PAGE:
|ADHIKARI, T.B. - North Dakota State University|
|GURUNG, S - North Dakota State University|
|HANSEN, J.M. - North Dakota State University|
Submitted to: Phytopathology
Publication Type: Peer Reviewed Journal
Publication Acceptance Date: 6/1/2011
Publication Date: 11/1/2011
Citation: Adhikari, T., Jackson, E.W., Gurung, S., Hansen, J., Bonman, J.M. 2011. Association mapping of quantitative resistance to phaeosphaeria nodorum in spring wheat landraces from the USDA National Small Grains Collection. Phytopathology. 101(11):1301-1310.
Interpretive Summary: Stagonospora nodorum blotch (SNB) is an important disease of wheat worldwide and developing resistant cultivars is the most economical means of managing the disease. We screened landrace accessions from the USDA-ARS for resistance to the disease and also surveyed the accessions using molecular markers. Landraces are analogous to ‘heirloom’ cultivars. They may contain valuable genes for disease resistance but may also be unsuitable to modern production methods. Using a method known as ‘association analysis’, some previously know genetic regions for SNB resistance were confirmed in the landraces and some new regions discovered. When transferred from the landrace genetic background into more adapted germplasm, such novel resistance should help US plant breeders develop new SNB resistant lines.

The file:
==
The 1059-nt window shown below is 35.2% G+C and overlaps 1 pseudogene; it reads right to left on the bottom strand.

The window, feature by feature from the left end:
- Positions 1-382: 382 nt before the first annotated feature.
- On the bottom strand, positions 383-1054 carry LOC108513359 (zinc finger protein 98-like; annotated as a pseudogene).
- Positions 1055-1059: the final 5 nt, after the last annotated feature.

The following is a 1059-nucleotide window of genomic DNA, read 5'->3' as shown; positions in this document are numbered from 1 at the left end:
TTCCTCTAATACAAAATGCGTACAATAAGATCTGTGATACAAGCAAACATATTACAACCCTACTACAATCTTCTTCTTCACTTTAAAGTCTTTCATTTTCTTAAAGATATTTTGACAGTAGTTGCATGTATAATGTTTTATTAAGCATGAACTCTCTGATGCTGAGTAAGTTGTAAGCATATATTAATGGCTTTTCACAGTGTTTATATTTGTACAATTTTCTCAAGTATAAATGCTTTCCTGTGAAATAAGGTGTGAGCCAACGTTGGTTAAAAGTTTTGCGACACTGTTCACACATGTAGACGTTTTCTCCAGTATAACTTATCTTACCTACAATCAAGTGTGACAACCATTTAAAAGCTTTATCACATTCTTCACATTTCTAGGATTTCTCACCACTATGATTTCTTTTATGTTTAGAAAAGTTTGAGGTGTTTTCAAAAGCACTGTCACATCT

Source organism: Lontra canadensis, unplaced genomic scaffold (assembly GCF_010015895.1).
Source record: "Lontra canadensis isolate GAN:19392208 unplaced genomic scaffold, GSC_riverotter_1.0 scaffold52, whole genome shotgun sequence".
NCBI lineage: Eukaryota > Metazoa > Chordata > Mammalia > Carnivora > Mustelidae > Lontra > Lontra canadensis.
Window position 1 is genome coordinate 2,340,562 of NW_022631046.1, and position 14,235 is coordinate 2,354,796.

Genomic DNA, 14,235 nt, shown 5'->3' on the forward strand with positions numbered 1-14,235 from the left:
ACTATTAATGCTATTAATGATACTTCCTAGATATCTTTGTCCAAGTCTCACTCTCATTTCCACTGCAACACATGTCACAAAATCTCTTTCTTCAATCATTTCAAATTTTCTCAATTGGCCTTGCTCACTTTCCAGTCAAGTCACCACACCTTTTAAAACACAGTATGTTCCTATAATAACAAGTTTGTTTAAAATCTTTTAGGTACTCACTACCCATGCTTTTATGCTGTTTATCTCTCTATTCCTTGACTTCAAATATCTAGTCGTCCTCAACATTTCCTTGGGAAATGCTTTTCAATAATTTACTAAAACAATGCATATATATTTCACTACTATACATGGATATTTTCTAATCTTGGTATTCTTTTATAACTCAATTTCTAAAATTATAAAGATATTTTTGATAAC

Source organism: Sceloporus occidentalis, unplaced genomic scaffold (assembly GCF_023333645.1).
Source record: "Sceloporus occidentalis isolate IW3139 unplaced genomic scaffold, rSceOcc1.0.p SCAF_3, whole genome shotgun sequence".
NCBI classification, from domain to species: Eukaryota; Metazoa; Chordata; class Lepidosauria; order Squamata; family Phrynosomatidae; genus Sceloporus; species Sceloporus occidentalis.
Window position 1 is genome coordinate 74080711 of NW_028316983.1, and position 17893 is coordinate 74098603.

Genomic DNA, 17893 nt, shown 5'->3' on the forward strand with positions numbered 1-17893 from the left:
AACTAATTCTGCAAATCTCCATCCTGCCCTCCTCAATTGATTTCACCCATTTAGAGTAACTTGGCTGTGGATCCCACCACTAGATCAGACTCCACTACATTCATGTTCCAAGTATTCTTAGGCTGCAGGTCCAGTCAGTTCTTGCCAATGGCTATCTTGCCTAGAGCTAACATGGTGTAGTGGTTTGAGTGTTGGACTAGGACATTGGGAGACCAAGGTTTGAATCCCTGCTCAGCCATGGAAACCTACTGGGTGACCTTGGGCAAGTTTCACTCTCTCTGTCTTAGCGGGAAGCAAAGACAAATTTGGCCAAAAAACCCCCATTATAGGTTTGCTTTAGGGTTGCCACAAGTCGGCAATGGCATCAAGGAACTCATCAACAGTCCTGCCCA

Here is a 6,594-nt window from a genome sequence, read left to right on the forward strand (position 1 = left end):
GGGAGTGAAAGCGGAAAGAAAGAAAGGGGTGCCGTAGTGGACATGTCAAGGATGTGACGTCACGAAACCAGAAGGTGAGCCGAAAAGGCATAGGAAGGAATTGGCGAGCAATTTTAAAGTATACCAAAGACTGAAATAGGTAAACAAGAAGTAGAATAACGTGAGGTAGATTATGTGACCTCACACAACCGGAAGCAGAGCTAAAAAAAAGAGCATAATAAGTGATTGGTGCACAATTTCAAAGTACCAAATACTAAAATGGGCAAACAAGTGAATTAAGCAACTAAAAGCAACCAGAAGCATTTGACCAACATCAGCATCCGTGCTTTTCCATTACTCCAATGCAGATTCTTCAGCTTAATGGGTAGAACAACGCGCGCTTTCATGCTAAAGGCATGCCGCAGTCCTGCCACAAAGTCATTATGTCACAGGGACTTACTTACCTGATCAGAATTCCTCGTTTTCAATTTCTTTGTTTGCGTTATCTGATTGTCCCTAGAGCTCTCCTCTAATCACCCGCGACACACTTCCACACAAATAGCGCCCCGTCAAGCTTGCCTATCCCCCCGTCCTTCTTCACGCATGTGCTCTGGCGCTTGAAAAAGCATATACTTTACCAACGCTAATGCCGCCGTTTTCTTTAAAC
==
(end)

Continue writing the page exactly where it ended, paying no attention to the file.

Technical Abstract: Stagonospora nodorum blotch (SNB), caused by Phaeosphaeria nodorum (E. Müller) Hedjaroude, is a destructive disease of wheat (Triticum aestivum L.) found throughout the United States. Host resistance is the only economically feasible option for managing the disease; however, few SNB resistant wheat cultivars are known to exist. In this study, we report findings from an association mapping (AM) study of SNB resistance in 567 spring wheat landraces of diverse geographic origin. The accessions were evaluated for seedling resistance to SNB in a greenhouse, and phenotypic data were analyzed with 747 polymorphic diversity array technology (DArT)® markers. Association analysis indicated that nine DArT markers on five chromosomes (2D, 3B, 5B, 6A, and 7A) were significantly associated with resistance to SNB. Genetic regions on 2D and 5B correspond to previously mapped quantitative trait loci (QTL) conferring resistance to SNB whereas the remaining QTL appeared to be novel. These results demonstrate that the use of AM is an effective method for identifying new genomic regions associated with resistance to SNB in spring wheat landraces. Additionally, the novel resistance found in this study could be useful in wheat breeding aimed at controlling SNB in the United States